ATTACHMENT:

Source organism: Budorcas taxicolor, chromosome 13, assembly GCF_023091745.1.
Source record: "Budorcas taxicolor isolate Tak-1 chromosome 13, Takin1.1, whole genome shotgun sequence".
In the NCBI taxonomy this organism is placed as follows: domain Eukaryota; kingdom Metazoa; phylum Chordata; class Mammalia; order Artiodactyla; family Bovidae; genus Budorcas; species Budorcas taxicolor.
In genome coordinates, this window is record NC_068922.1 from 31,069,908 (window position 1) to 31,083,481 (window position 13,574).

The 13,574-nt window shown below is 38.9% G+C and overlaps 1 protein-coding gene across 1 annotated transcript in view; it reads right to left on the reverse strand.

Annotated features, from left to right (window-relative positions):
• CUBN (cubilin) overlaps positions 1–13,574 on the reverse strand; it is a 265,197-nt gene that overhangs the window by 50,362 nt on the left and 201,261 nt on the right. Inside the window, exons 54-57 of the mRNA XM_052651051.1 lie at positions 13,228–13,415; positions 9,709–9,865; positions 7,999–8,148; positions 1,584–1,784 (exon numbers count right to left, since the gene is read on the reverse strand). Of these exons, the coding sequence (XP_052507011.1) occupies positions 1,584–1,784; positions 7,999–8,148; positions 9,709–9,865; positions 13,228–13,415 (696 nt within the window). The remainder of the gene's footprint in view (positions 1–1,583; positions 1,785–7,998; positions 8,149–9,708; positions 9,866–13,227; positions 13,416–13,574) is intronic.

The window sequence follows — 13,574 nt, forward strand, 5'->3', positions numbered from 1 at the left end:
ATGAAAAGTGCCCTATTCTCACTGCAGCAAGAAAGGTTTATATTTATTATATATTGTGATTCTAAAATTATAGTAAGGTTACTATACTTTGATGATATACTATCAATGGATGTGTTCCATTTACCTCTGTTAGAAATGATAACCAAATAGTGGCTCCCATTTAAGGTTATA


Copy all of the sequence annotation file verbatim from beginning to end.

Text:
Source organism: Budorcas taxicolor, chromosome 13, assembly GCF_023091745.1.
Source record: "Budorcas taxicolor isolate Tak-1 chromosome 13, Takin1.1, whole genome shotgun sequence".
In the NCBI taxonomy this organism is placed as follows: domain Eukaryota; kingdom Metazoa; phylum Chordata; class Mammalia; order Artiodactyla; family Bovidae; genus Budorcas; species Budorcas taxicolor.
In genome coordinates, this window is record NC_068922.1 from 31,069,908 (window position 1) to 31,083,481 (window position 13,574).

The 13,574-nt window shown below is 38.9% G+C and overlaps 1 protein-coding gene across 1 annotated transcript in view; it reads right to left on the reverse strand.

Annotated features, from left to right (window-relative positions):
• CUBN (cubilin) overlaps positions 1–13,574 on the reverse strand; it is a 265,197-nt gene that overhangs the window by 50,362 nt on the left and 201,261 nt on the right. Inside the window, exons 54-57 of the mRNA XM_052651051.1 lie at positions 13,228–13,415; positions 9,709–9,865; positions 7,999–8,148; positions 1,584–1,784 (exon numbers count right to left, since the gene is read on the reverse strand). Of these exons, the coding sequence (XP_052507011.1) occupies positions 1,584–1,784; positions 7,999–8,148; positions 9,709–9,865; positions 13,228–13,415 (696 nt within the window). The remainder of the gene's footprint in view (positions 1–1,583; positions 1,785–7,998; positions 8,149–9,708; positions 9,866–13,227; positions 13,416–13,574) is intronic.

The window sequence follows — 13,574 nt, forward strand, 5'->3', positions numbered from 1 at the left end:
ATGAAAAGTGCCCTATTCTCACTGCAGCAAGAAAGGTTTATATTTATTATATATTGTGATTCTAAAATTATAGTAAGGTTACTATACTTTGATGATATACTATCAATGGATGTGTTCCATTTACCTCTGTTAGAAATGATAACCAAATAGTGGCTCCCATTTAAGGTTATA